Why it is essential to seek help for the mental health of veterinarians

The mental health of veterinarians is a critical issue that often gets overlooked.

  • The elevated risk of suicide[1] among veterinarians is likely attributed to the job’s high-stress levels, and this risk surpasses that of the general population.
  • Help is available, but many veterinarians are reluctant to reach out due to the stigma attached to mental health issues.
  • Medical professionals tend to be unwilling to seek professional help because they are used to being the saviours, not the victims.
  • It’s important to remember that seeking help is not a sign of weakness, and it takes strength to admit that you need help and to reach out for support.

Many resources are available to help veterinarians deal with their mental health issues. If you or someone you know is struggling, don’t hesitate to seek help.

Where to seek help for the mental health of veterinarians

If you or someone you know is struggling with mental illness, many resources are available to help. Here are a few places you can seek help:

  • Your primary care physician or mental health professional
  • The National Alliance on Mental Illness (NAMI)
  • The Substance Abuse and Mental Health Services Administration (SAMHSA)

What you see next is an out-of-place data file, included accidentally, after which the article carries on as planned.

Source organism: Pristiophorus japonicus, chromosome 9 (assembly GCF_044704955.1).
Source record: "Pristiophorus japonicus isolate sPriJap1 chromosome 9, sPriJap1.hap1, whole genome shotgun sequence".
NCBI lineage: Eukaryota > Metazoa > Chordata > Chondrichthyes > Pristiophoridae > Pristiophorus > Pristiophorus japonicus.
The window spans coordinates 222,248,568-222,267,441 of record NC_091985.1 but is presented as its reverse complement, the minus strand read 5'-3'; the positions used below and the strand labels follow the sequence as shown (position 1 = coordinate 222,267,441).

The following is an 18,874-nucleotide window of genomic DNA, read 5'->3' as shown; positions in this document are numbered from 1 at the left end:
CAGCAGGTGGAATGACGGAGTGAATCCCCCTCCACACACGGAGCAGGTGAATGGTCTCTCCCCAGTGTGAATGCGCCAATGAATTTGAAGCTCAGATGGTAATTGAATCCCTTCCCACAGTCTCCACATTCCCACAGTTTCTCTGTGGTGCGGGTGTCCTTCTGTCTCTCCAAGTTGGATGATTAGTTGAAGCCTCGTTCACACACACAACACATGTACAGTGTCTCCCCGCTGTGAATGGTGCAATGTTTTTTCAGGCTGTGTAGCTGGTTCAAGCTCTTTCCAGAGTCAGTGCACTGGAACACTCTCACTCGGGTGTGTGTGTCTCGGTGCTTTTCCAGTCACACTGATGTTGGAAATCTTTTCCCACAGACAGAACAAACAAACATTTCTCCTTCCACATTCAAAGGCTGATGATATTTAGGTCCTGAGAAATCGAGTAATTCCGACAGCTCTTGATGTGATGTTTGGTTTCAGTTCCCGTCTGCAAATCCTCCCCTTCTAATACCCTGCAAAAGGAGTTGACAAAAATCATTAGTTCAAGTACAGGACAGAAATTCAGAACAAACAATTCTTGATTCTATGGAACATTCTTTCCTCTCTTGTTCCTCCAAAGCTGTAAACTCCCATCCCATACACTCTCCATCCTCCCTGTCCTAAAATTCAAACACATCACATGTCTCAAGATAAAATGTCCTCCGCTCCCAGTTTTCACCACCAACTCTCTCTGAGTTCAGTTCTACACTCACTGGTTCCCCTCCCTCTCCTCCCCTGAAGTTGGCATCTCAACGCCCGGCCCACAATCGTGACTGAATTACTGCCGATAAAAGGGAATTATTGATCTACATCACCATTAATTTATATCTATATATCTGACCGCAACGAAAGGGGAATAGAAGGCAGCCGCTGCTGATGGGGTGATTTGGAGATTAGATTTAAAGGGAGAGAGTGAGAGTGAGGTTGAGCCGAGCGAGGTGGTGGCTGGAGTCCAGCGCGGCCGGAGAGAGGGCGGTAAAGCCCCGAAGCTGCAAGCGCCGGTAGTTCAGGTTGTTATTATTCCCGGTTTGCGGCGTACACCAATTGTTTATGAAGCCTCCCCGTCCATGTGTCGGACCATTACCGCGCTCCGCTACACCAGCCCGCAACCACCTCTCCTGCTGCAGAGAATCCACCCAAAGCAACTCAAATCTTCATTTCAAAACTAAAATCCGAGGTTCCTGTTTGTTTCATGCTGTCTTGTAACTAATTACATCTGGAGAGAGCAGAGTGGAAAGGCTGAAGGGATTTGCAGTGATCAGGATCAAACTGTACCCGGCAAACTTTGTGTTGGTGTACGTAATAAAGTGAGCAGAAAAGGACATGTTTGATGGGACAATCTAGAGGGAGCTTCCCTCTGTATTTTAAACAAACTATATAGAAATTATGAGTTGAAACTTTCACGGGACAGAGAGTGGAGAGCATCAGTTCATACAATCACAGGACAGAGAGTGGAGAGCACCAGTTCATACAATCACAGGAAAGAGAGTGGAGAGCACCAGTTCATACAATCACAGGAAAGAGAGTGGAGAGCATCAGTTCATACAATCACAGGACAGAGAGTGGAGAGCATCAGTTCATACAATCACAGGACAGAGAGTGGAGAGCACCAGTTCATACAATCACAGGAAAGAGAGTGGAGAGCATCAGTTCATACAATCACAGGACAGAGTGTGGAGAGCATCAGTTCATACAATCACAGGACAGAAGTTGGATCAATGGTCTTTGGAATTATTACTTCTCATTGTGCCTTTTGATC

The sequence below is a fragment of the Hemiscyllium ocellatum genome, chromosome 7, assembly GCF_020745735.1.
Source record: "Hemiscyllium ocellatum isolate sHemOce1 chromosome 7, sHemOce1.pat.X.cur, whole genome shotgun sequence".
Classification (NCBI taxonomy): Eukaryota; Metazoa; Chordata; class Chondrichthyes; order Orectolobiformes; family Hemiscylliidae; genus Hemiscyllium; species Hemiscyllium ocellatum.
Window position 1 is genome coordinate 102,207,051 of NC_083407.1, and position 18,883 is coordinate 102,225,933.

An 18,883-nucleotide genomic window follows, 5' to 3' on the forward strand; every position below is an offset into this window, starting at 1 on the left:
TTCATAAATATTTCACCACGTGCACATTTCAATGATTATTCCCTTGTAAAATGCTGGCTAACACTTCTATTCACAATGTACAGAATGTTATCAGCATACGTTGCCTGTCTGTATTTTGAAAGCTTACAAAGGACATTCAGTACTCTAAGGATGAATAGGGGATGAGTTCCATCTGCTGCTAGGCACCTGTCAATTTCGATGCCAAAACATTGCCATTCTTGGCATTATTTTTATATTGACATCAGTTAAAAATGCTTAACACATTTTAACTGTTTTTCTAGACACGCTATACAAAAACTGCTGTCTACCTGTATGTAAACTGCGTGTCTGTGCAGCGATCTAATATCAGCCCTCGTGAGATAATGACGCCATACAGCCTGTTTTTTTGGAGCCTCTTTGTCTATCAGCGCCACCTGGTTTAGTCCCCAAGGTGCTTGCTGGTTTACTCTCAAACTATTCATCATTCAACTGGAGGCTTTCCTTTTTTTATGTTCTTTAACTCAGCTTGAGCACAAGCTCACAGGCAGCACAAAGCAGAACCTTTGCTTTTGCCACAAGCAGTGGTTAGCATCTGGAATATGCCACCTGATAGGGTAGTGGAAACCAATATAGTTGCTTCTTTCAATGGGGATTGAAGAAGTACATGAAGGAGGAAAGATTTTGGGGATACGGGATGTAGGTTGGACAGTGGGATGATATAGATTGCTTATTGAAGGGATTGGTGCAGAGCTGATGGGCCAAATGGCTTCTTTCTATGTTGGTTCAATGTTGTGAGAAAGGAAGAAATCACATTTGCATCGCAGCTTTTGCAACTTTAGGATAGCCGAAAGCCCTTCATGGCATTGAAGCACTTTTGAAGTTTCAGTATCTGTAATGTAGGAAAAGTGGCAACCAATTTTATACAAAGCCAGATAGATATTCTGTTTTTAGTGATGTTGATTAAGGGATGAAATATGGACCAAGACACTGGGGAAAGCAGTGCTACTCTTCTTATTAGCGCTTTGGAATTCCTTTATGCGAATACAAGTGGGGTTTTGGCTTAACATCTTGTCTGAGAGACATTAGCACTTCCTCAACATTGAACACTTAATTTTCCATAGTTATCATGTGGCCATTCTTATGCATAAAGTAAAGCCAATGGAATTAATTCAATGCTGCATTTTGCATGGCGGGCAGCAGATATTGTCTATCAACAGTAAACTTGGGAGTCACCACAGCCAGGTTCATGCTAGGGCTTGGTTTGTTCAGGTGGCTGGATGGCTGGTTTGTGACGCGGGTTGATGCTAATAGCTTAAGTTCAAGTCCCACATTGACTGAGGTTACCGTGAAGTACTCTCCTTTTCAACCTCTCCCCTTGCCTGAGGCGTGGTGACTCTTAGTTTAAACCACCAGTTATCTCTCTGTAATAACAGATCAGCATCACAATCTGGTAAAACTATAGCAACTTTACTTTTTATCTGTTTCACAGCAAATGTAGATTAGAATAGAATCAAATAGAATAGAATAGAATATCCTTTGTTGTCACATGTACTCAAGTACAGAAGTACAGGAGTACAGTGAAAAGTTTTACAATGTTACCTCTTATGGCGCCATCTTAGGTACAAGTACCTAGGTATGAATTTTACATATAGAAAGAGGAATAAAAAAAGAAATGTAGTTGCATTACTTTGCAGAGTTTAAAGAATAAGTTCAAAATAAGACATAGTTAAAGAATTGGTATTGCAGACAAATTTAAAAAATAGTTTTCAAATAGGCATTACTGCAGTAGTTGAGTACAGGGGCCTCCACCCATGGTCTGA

• Mental health hotlines like the National Suicide Prevention Lifeline at 1-800-273-8255.

If you are a veteran struggling with mental illness, there are resources specifically for you as well:

  • The Veterans Crisis Line
  • The Department of Veterans Affairs Veterans Health Administration

Promoting good mental health in veterinarians

The veterinary profession is faced with unique challenges when it comes to mental health. The significant amount of time spent caring for sick and injured animals, the high-pressure emergency care environment, and the constant exposure to death and suffering can all take a toll on the mental health of a veterinarian. The low-per capita availability of veterinarians and long working hours lead to terrible and stressful working conditions. In addition, the veterinary profession has a high rate of suicide. According to a study by the National Institute for Occupational Safety & Health (NIOSH)[1], veterinarians have the fourth-highest rate of suicide of any profession, behind police officers, dentists, and doctors. A report by the Centers for Disease Control & Prevention (CDC) found that female veterinarians have an even higher rate of suicide than their male counterparts.[2] It is likely due to the added stress of juggling work and family life. Many factors contribute to mental health problems in the veterinary profession. But there are also ways to promote mental health and well-being in veterinarians. Creating a culture of open dialogue about mental health is one way to reduce stigma and encourage help-seeking behaviour. Promoting resiliency through education and training can also help veterinarians cope with stressors in their work life. Finally, increasing access to mental health services can make it easier for the mental health of a veterinarian and all the help associated with it.